Rough Running on an E-Type

The Problem

Michael Frank was experiencing rough running on his E-type. Basically, the car started running rough gradually and got to the point that he couldn't make it back up the hill although the car would seem to idle fine. He posted a message to this list and here are some of the suggestions that were offered as well as his final solution to the problem.

Many thanks to all who answered. The problem has now reached a point where the car isn't idling well. This is actually good, since I can work on it 'as it happens'. I was trying to figure out how to hook up all those meters and gauges and then drive up and down the hill!

Tonight I will begin by checking the electrical system again by the numbers, just to be sure. First, a new set of plugs. Next, I will dress the points. I will inspect all the wiring. I will also try new plug wires. I expect this will not be fruitful, so it's on to the fuel system. First thing I will do is temporarily disconnect the suppression condensor from the fuel pump. If this doesn't't do it, I will drain the tank and check the pickup (this will be the second time, but who knows?). Next, I will replace the fuel filter. If all this fails, it HAS to be the carbs, and they will have to wait until I get new gaskets.

I'll share one interesting thing I have discovered. I wanted to see if there was a high-resistance short to ground in the coil primary. So I blocked the points open and attached an ohmmeter to the positive side of the coil (let's not get into a discussion of coil polarity). When the ignition switch was 'on', the reading was infinity, ie, no short :-). What was odd is that with the key in the 'off' position, the meter read 3.5 ohms, ie, the coil was now shorted to ground. Not sure if this is to prevent theft, or an indication of a problem (ie, it's not a bug, its a feature)- any thoughts?

I have some great clues, thanks to all of you! Here were some of the responses, and my evaluation:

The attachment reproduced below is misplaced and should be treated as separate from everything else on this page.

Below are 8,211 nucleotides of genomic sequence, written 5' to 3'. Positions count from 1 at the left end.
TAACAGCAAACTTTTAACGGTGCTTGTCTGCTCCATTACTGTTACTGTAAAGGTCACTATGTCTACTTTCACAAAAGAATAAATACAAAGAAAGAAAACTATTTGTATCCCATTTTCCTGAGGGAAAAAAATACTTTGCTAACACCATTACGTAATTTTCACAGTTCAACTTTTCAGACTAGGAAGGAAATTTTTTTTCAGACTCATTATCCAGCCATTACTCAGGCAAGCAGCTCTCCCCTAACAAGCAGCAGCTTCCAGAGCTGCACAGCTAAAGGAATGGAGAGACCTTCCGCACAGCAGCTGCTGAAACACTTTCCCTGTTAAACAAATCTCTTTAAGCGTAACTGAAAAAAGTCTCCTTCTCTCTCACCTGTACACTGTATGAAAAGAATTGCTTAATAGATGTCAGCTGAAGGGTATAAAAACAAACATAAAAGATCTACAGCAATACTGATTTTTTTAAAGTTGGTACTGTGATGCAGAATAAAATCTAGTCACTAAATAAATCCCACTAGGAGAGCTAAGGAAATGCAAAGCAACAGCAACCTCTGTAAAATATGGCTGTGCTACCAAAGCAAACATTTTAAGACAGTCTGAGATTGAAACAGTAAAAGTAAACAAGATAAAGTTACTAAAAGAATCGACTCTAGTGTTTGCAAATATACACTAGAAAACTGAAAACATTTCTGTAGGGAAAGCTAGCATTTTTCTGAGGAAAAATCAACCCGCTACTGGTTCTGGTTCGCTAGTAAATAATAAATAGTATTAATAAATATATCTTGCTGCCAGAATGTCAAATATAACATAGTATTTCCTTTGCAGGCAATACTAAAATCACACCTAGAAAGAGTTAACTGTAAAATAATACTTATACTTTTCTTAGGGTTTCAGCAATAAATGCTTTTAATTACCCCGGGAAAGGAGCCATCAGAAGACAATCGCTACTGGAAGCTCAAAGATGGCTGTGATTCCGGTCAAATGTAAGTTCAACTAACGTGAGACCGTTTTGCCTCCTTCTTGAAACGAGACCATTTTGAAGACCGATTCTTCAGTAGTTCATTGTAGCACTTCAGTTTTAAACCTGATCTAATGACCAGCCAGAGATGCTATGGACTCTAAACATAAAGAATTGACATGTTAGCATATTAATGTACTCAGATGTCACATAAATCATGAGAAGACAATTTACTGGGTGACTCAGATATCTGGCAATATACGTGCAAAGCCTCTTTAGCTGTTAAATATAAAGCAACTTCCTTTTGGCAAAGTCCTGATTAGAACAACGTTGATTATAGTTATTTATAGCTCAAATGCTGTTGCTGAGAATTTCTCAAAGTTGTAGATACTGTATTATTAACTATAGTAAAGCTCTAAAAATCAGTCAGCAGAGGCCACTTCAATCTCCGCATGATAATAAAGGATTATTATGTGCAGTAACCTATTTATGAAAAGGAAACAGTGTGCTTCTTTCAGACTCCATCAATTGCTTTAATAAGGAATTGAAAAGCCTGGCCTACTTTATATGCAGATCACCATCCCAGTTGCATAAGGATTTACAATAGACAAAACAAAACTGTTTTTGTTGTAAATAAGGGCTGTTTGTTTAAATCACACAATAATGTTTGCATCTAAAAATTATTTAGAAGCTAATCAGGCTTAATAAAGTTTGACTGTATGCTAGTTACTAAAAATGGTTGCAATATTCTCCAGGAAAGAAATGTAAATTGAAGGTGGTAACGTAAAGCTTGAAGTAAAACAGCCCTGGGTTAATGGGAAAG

The Diagnosis

The Solution


I should have done this first. I know I should have, but didn't.

I put in a new set of plugs tonight, cranked the engine and.....nothing.

Bypassing a bunch of steps, I replaced the fuel filter. I turned the key without cranking, and listened to the click, click, click of the fuel pump, until it stopped. I then looked at the fuel bowl, it was full of .... air. This is actually OK, as it indicates that the fuel system has integrity, and there are no leaks. Those Grose Jets are working well. I then cranked and watched as the fuel bowl quickly filled up. This told me that the fuel system was basically OK.

Then I tried an old trick. No timing light. No Colortune. Just a spare spark plug. I plugged this into a cable, and set it down on a suitable surface. I then turned out the lights in the garage, and cranked the engine. It is amazing how clear the problem became at this point. The spark was very weak, and frequently non-existent. Bingo! Back to the distributor. I removed the points, dressed them down, washed them in alcohol.

Bill Lyon's Sixth Symphony! :-).

I think that the Mallory distributor has caught a virus from all of the Lucas components which surround it. Any thoughts on electronic conversion?

Thanks again to everyone who responded!

Mike Frank
1969 E-Type 2+2

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